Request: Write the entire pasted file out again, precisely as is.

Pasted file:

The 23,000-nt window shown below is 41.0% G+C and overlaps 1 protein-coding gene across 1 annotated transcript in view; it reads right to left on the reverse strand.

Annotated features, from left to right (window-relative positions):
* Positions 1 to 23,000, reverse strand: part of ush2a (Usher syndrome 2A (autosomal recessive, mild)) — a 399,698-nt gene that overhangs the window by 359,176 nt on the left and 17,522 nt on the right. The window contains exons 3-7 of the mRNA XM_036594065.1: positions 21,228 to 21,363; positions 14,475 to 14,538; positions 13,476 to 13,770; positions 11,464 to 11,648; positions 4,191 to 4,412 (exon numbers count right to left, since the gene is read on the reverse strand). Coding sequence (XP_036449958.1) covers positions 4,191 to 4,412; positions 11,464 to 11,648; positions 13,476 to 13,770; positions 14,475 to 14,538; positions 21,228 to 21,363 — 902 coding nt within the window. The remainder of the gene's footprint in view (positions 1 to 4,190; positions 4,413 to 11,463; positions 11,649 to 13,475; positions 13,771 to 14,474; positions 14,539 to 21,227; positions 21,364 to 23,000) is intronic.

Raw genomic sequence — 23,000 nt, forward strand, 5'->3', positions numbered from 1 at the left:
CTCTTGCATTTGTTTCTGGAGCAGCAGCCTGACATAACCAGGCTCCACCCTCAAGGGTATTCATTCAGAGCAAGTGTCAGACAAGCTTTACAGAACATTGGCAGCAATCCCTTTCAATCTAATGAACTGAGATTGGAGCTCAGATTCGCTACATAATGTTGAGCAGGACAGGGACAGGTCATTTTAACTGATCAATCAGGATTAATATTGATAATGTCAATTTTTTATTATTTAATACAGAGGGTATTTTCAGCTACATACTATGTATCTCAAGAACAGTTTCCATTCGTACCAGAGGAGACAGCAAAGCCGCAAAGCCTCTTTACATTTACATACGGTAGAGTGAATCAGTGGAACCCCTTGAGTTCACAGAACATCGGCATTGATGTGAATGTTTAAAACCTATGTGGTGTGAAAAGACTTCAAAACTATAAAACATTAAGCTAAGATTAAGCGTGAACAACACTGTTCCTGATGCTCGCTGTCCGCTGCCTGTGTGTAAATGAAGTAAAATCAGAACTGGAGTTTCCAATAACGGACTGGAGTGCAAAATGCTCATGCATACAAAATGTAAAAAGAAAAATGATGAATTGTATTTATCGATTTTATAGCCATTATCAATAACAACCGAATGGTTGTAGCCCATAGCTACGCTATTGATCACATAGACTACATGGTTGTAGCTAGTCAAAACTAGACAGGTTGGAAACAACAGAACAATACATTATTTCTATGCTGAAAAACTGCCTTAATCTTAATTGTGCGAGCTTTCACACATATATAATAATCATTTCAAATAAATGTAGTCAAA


The 23,000-nt window shown below is 41.0% G+C and overlaps 1 protein-coding gene across 1 annotated transcript in view; it reads right to left on the reverse strand.

Annotated features, from left to right (window-relative positions):
* Positions 1 to 23,000, reverse strand: part of ush2a (Usher syndrome 2A (autosomal recessive, mild)) — a 399,698-nt gene that overhangs the window by 359,176 nt on the left and 17,522 nt on the right. The window contains exons 3-7 of the mRNA XM_036594065.1: positions 21,228 to 21,363; positions 14,475 to 14,538; positions 13,476 to 13,770; positions 11,464 to 11,648; positions 4,191 to 4,412 (exon numbers count right to left, since the gene is read on the reverse strand). Coding sequence (XP_036449958.1) covers positions 4,191 to 4,412; positions 11,464 to 11,648; positions 13,476 to 13,770; positions 14,475 to 14,538; positions 21,228 to 21,363 — 902 coding nt within the window. The remainder of the gene's footprint in view (positions 1 to 4,190; positions 4,413 to 11,463; positions 11,649 to 13,475; positions 13,771 to 14,474; positions 14,539 to 21,227; positions 21,364 to 23,000) is intronic.

Raw genomic sequence — 23,000 nt, forward strand, 5'->3', positions numbered from 1 at the left:
CTCTTGCATTTGTTTCTGGAGCAGCAGCCTGACATAACCAGGCTCCACCCTCAAGGGTATTCATTCAGAGCAAGTGTCAGACAAGCTTTACAGAACATTGGCAGCAATCCCTTTCAATCTAATGAACTGAGATTGGAGCTCAGATTCGCTACATAATGTTGAGCAGGACAGGGACAGGTCATTTTAACTGATCAATCAGGATTAATATTGATAATGTCAATTTTTTATTATTTAATACAGAGGGTATTTTCAGCTACATACTATGTATCTCAAGAACAGTTTCCATTCGTACCAGAGGAGACAGCAAAGCCGCAAAGCCTCTTTACATTTACATACGGTAGAGTGAATCAGTGGAACCCCTTGAGTTCACAGAACATCGGCATTGATGTGAATGTTTAAAACCTATGTGGTGTGAAAAGACTTCAAAACTATAAAACATTAAGCTAAGATTAAGCGTGAACAACACTGTTCCTGATGCTCGCTGTCCGCTGCCTGTGTGTAAATGAAGTAAAATCAGAACTGGAGTTTCCAATAACGGACTGGAGTGCAAAATGCTCATGCATACAAAATGTAAAAAGAAAAATGATGAATTGTATTTATCGATTTTATAGCCATTATCAATAACAACCGAATGGTTGTAGCCCATAGCTACGCTATTGATCACATAGACTACATGGTTGTAGCTAGTCAAAACTAGACAGGTTGGAAACAACAGAACAATACATTATTTCTATGCTGAAAAACTGCCTTAATCTTAATTGTGCGAGCTTTCACACATATATAATAATCATTTCAAATAAATGTAGTCAAA